How to avoid boogered up Phillips head screws
We all have one or more Philips head screw drivers in our tool boxes. It's pretty much impossible to be a DIY'er without them. But, if you own an a vehicle that was manufactured of Asian origin, chances are, the screws on it are not "standard" Phillips head. So, if you find that your Phillips head screw drivers are ruining your fasteners, it very will might be because you're using the wrong tool for the job. Lesser known is the Japanese Industrial Standard (AKA JIS). Bottom-line, a standard Phillips driver will not go into a JIS screw all the way because the corner radius of the screw is smaller than that of a standard Phillips driver. Because of this, it leads to what is referred to as "cam-out". In fact, the standard Phillips was created to allow this, so that you know when max torque has been reached, avoiding over tightening or worse, snapping fasteners. The differences between Phillips and JIS are not easily seen, so this illustration should help. Sometimes screws will be identified as being JIS if there is a dimple or dot on its head. But, this isn't always the case. But chances are, if you're working on a Japanese machine, the Philips head screws will be JIS. JIS screw drivers are not hard to find, ranging in price from the mid to high $20.00 for the budget stuff, on up to 3x (or more) that for the good stuff. Good tools, if taken care of can last a lifetime and the right tool for the job saves time and money in the long run.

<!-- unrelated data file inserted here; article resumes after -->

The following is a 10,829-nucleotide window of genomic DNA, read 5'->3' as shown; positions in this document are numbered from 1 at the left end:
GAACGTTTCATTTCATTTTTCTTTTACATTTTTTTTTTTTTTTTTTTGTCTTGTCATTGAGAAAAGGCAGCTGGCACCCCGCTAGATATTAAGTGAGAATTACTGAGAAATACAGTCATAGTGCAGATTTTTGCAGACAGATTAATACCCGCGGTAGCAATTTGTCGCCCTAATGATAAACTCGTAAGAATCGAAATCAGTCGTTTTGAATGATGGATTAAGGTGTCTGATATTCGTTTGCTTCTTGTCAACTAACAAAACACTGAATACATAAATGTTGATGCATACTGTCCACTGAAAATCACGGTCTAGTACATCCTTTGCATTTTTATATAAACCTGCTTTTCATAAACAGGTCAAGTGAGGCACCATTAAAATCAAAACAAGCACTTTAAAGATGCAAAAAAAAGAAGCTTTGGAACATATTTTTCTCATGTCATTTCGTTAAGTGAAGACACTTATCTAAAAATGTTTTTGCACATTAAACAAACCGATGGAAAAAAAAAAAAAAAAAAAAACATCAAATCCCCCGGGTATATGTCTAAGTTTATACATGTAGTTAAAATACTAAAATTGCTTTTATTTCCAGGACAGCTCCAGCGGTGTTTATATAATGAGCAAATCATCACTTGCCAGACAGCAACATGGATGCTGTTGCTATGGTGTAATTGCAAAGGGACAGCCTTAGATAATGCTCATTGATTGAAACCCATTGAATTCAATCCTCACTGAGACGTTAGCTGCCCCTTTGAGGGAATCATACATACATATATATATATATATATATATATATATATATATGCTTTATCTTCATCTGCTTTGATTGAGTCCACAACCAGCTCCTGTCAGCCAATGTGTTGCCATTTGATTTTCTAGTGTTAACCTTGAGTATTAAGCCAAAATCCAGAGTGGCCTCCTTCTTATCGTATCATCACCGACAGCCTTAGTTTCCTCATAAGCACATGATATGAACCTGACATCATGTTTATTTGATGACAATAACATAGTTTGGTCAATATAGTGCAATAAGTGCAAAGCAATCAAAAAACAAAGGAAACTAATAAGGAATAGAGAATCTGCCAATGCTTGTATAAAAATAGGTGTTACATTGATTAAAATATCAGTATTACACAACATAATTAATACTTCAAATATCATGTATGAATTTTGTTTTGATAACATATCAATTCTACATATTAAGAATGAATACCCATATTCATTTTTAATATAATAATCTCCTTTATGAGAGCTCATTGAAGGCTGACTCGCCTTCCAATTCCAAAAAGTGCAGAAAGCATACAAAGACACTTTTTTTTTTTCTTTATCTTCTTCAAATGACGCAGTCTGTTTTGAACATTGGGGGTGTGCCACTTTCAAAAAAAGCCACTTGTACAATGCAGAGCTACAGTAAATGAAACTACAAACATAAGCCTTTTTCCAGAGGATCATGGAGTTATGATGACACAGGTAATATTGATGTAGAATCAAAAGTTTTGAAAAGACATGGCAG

Posted by Bryan Bosch on Apr 15, 2014

The Arenacross Trials